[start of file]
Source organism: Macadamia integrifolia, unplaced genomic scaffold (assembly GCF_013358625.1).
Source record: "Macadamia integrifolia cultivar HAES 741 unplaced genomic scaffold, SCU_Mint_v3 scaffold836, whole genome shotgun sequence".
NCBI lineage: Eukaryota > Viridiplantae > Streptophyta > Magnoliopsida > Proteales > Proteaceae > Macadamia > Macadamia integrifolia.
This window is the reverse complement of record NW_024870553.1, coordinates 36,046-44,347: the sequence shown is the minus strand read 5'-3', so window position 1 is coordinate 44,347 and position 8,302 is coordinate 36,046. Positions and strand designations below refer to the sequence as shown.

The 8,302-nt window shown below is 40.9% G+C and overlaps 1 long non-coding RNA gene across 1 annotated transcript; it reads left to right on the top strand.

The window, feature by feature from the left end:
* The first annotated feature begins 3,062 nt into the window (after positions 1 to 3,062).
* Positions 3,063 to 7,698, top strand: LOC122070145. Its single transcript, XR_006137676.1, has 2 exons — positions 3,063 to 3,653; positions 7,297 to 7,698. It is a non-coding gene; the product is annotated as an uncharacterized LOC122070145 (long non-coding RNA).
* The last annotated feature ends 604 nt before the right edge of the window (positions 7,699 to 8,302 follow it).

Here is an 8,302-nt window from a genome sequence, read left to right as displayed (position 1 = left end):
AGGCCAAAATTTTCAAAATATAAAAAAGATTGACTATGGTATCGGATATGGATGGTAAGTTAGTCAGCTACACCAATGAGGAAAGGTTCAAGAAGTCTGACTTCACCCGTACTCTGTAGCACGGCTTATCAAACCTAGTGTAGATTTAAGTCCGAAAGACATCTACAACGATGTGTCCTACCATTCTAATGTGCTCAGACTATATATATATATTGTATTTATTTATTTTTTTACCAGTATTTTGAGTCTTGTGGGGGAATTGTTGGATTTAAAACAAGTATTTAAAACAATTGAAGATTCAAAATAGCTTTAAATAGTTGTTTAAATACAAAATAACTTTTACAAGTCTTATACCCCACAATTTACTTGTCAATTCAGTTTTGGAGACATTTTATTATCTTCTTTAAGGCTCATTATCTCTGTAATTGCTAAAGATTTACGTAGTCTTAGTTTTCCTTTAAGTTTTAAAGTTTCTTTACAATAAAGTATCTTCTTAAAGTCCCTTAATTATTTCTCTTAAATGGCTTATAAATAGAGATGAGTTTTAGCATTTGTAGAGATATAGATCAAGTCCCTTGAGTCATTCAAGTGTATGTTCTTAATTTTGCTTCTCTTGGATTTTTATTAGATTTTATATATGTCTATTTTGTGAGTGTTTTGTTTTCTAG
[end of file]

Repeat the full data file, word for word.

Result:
Source organism: Macadamia integrifolia, unplaced genomic scaffold (assembly GCF_013358625.1).
Source record: "Macadamia integrifolia cultivar HAES 741 unplaced genomic scaffold, SCU_Mint_v3 scaffold836, whole genome shotgun sequence".
NCBI lineage: Eukaryota > Viridiplantae > Streptophyta > Magnoliopsida > Proteales > Proteaceae > Macadamia > Macadamia integrifolia.
This window is the reverse complement of record NW_024870553.1, coordinates 36,046-44,347: the sequence shown is the minus strand read 5'-3', so window position 1 is coordinate 44,347 and position 8,302 is coordinate 36,046. Positions and strand designations below refer to the sequence as shown.

The 8,302-nt window shown below is 40.9% G+C and overlaps 1 long non-coding RNA gene across 1 annotated transcript; it reads left to right on the top strand.

The window, feature by feature from the left end:
* The first annotated feature begins 3,062 nt into the window (after positions 1 to 3,062).
* Positions 3,063 to 7,698, top strand: LOC122070145. Its single transcript, XR_006137676.1, has 2 exons — positions 3,063 to 3,653; positions 7,297 to 7,698. It is a non-coding gene; the product is annotated as an uncharacterized LOC122070145 (long non-coding RNA).
* The last annotated feature ends 604 nt before the right edge of the window (positions 7,699 to 8,302 follow it).

Here is an 8,302-nt window from a genome sequence, read left to right as displayed (position 1 = left end):
AGGCCAAAATTTTCAAAATATAAAAAAGATTGACTATGGTATCGGATATGGATGGTAAGTTAGTCAGCTACACCAATGAGGAAAGGTTCAAGAAGTCTGACTTCACCCGTACTCTGTAGCACGGCTTATCAAACCTAGTGTAGATTTAAGTCCGAAAGACATCTACAACGATGTGTCCTACCATTCTAATGTGCTCAGACTATATATATATATTGTATTTATTTATTTTTTTACCAGTATTTTGAGTCTTGTGGGGGAATTGTTGGATTTAAAACAAGTATTTAAAACAATTGAAGATTCAAAATAGCTTTAAATAGTTGTTTAAATACAAAATAACTTTTACAAGTCTTATACCCCACAATTTACTTGTCAATTCAGTTTTGGAGACATTTTATTATCTTCTTTAAGGCTCATTATCTCTGTAATTGCTAAAGATTTACGTAGTCTTAGTTTTCCTTTAAGTTTTAAAGTTTCTTTACAATAAAGTATCTTCTTAAAGTCCCTTAATTATTTCTCTTAAATGGCTTATAAATAGAGATGAGTTTTAGCATTTGTAGAGATATAGATCAAGTCCCTTGAGTCATTCAAGTGTATGTTCTTAATTTTGCTTCTCTTGGATTTTTATTAGATTTTATATATGTCTATTTTGTGAGTGTTTTGTTTTCTAG